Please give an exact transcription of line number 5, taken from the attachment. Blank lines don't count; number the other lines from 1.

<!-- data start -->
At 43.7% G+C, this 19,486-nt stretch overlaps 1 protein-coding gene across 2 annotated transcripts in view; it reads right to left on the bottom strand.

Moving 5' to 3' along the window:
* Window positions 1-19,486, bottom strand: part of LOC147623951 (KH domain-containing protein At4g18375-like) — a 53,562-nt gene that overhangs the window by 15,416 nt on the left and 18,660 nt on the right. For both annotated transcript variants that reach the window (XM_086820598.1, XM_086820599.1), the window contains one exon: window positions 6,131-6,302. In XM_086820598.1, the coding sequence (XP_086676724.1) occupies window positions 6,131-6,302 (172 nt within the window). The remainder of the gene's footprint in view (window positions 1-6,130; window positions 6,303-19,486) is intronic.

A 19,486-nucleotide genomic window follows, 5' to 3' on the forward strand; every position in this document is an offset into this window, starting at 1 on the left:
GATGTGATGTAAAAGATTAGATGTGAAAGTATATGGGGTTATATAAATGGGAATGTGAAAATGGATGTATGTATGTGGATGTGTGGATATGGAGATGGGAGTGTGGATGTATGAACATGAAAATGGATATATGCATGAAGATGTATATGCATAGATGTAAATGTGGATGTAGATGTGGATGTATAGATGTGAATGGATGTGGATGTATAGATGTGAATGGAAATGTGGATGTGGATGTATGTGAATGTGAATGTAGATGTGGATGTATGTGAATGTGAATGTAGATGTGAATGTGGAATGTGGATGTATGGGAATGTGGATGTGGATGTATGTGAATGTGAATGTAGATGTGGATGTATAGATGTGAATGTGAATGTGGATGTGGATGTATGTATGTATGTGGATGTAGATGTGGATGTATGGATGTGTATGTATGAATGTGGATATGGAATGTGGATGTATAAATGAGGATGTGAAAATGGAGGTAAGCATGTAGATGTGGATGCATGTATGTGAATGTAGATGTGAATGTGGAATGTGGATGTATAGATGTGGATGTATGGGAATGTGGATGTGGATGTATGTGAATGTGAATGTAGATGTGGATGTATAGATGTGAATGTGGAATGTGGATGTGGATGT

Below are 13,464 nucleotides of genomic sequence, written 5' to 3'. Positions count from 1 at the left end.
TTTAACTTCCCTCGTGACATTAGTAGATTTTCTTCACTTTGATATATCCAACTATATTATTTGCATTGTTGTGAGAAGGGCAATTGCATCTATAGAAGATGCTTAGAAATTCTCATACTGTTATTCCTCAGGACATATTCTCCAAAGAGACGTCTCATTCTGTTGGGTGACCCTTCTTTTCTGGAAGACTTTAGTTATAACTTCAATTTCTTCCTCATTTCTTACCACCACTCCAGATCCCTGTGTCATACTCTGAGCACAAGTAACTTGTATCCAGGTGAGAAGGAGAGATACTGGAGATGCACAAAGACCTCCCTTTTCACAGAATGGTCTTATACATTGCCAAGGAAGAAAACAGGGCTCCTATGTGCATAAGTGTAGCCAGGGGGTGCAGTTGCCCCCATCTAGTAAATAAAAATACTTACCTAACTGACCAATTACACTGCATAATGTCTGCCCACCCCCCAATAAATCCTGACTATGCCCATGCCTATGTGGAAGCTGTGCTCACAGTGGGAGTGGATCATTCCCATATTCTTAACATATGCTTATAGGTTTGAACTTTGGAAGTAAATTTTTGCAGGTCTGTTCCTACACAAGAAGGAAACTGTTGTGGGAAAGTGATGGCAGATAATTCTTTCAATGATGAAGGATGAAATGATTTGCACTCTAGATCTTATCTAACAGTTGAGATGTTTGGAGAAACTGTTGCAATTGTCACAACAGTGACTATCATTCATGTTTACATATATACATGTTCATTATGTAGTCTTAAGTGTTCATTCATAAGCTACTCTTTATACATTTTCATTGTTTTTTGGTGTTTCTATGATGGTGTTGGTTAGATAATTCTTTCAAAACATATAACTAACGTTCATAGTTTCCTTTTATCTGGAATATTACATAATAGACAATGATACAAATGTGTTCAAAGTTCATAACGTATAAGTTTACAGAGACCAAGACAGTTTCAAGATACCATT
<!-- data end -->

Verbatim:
GATGTGATGTAAAAGATTAGATGTGAAAGTATATGGGGTTATATAAATGGGAATGTGAAAATGGATGTATGTATGTGGATGTGTGGATATGGAGATGGGAGTGTGGATGTATGAACATGAAAATGGATATATGCATGAAGATGTATATGCATAGATGTAAATGTGGATGTAGATGTGGATGTATAGATGTGAATGGATGTGGATGTATAGATGTGAATGGAAATGTGGATGTGGATGTATGTGAATGTGAATGTAGATGTGGATGTATGTGAATGTGAATGTAGATGTGAATGTGGAATGTGGATGTATGGGAATGTGGATGTGGATGTATGTGAATGTGAATGTAGATGTGGATGTATAGATGTGAATGTGAATGTGGATGTGGATGTATGTATGTATGTGGATGTAGATGTGGATGTATGGATGTGTATGTATGAATGTGGATATGGAATGTGGATGTATAAATGAGGATGTGAAAATGGAGGTAAGCATGTAGATGTGGATGCATGTATGTGAATGTAGATGTGAATGTGGAATGTGGATGTATAGATGTGGATGTATGGGAATGTGGATGTGGATGTATGTGAATGTGAATGTAGATGTGGATGTATAGATGTGAATGTGGAATGTGGATGTGGATGT